Profits are plunging, but exec pay is rising
LONDON: Executives at Britain’s top companies saw their basic salaries leap 10 per cent last year, despite the onset of the worst global recession in decades in which their companies lost almost a third of their value.
The annual survey of boardroom pay reveals that the full and part-time directors of the FTSE 100, the premier league of British business, shared between them more than £1 billion.
Bonus payouts were lower, but basic salary hikes were more than three times the 3.1 per cent average pay rise for ordinary workers in the private sector. The big rise in directors’ basic pay — more than double the rate of inflation last year — came as many of their companies were imposing pay freezes and starting huge redundancy programmes to slash costs.
The data also shows that a coterie of elite bosses at the helm of multinational corporations are seeing their overall pay packets soar ever higher. The 10 most highly paid executives earned a combined £170 million last year — up from £140 million in 2007. Five years ago, the top 10 banked some £70 million.
The average chief executive of a blue-chip company now earns a basic salary of £791,000. However, adding bonus payments, share awards and the value of perks ranging from cars and drivers to school fees and dental work, the average pay package rises dramatically. Nearly a quarter of FTSE chief executives received total 2008 pay packages in excess of £5 million, and 22 directors now have basic salaries of more than £1 million.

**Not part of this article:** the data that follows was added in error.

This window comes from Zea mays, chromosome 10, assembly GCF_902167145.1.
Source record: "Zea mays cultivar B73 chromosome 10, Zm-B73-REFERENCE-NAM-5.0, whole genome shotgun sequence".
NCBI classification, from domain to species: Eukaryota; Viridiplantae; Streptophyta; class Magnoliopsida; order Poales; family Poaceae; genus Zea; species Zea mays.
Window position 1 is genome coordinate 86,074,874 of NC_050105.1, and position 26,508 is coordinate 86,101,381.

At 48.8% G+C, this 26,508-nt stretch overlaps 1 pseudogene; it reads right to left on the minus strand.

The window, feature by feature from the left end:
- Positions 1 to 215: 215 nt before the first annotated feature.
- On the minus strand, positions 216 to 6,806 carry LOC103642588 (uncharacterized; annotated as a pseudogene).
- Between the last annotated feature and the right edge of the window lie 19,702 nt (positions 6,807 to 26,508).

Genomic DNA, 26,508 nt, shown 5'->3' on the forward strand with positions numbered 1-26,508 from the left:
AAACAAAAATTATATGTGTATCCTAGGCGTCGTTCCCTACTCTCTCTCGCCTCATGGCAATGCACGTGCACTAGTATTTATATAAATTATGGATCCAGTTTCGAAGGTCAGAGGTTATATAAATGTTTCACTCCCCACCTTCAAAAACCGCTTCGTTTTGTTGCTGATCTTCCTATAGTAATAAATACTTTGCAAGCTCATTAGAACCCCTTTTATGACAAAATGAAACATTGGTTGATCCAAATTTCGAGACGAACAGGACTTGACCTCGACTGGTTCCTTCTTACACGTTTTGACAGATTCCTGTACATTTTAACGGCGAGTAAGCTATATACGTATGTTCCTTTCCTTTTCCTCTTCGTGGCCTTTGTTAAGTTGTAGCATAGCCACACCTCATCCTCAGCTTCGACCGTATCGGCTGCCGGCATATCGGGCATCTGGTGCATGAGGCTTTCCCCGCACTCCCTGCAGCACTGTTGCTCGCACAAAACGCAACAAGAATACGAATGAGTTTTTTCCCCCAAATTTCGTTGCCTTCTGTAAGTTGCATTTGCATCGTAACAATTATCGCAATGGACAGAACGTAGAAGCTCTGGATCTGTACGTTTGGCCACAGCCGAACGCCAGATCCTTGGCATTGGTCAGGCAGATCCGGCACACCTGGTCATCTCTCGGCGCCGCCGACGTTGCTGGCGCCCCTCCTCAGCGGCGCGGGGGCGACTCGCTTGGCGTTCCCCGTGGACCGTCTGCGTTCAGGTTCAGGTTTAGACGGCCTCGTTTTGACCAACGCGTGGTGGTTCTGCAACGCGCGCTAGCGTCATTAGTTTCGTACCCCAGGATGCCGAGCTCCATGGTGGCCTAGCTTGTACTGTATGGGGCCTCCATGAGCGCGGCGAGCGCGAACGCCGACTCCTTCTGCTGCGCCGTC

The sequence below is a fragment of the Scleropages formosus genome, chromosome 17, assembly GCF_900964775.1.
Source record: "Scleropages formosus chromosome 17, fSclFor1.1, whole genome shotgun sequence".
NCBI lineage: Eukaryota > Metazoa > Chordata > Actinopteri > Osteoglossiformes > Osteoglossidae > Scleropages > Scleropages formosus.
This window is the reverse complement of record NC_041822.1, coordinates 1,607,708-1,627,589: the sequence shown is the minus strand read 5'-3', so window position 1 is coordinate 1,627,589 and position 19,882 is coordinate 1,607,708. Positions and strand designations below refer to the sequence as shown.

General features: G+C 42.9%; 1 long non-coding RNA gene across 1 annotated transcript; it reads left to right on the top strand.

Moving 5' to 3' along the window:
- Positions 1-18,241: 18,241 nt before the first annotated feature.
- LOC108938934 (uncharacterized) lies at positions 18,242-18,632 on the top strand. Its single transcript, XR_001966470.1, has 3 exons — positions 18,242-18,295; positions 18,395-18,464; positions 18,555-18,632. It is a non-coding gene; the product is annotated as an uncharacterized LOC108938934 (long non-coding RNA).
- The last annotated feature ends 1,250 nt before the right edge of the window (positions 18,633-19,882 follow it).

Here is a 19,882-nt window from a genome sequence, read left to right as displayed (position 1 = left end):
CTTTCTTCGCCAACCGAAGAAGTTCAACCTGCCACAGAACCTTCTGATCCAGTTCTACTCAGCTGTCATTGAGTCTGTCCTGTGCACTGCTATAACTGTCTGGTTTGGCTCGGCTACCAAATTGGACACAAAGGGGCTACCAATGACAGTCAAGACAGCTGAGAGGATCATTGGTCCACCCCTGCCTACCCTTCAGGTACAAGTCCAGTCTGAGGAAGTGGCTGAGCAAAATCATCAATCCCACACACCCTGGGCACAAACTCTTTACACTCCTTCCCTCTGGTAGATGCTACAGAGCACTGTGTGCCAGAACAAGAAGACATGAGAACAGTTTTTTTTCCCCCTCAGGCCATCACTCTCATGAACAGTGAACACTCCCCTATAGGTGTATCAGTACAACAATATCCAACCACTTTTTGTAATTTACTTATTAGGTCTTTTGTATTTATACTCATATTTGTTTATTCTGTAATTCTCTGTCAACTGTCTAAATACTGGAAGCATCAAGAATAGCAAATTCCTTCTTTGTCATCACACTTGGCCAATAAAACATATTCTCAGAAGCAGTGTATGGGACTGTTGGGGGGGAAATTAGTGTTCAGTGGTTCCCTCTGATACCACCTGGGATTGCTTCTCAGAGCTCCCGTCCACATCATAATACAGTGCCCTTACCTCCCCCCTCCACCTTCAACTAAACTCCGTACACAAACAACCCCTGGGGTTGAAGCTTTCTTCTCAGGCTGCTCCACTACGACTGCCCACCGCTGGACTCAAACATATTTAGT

The survey is likely to spark renewed calls for shareholders to take a tougher line to control boardroom pay. Earlier this year, the UK government minister with responsibility for the financial industry City’s Lord Myners accused shareholders of behaving like ‘absentee landlords’.
Some of the City’s biggest and most influential shareholders are also part of the problem — their bosses are among those raking in multimillion-pound salaries. Michael McLintock, a director of the Prudential and the boss of its investment arm, which holds big stakes in thousands of companies, was last year paid £6.6 million — putting him among the 25 best-paid bosses in the UK.
The highest paid boss last year was Bart Becht, the chief executive of household goods group Reckitt Benckiser. He was rewarded with £36.8 million in pay, bonuses, perks and share incentive schemes. Becht, 53, has been a regular feature in the the annual Guardian survey for several years, earning over £80 million in the last three years.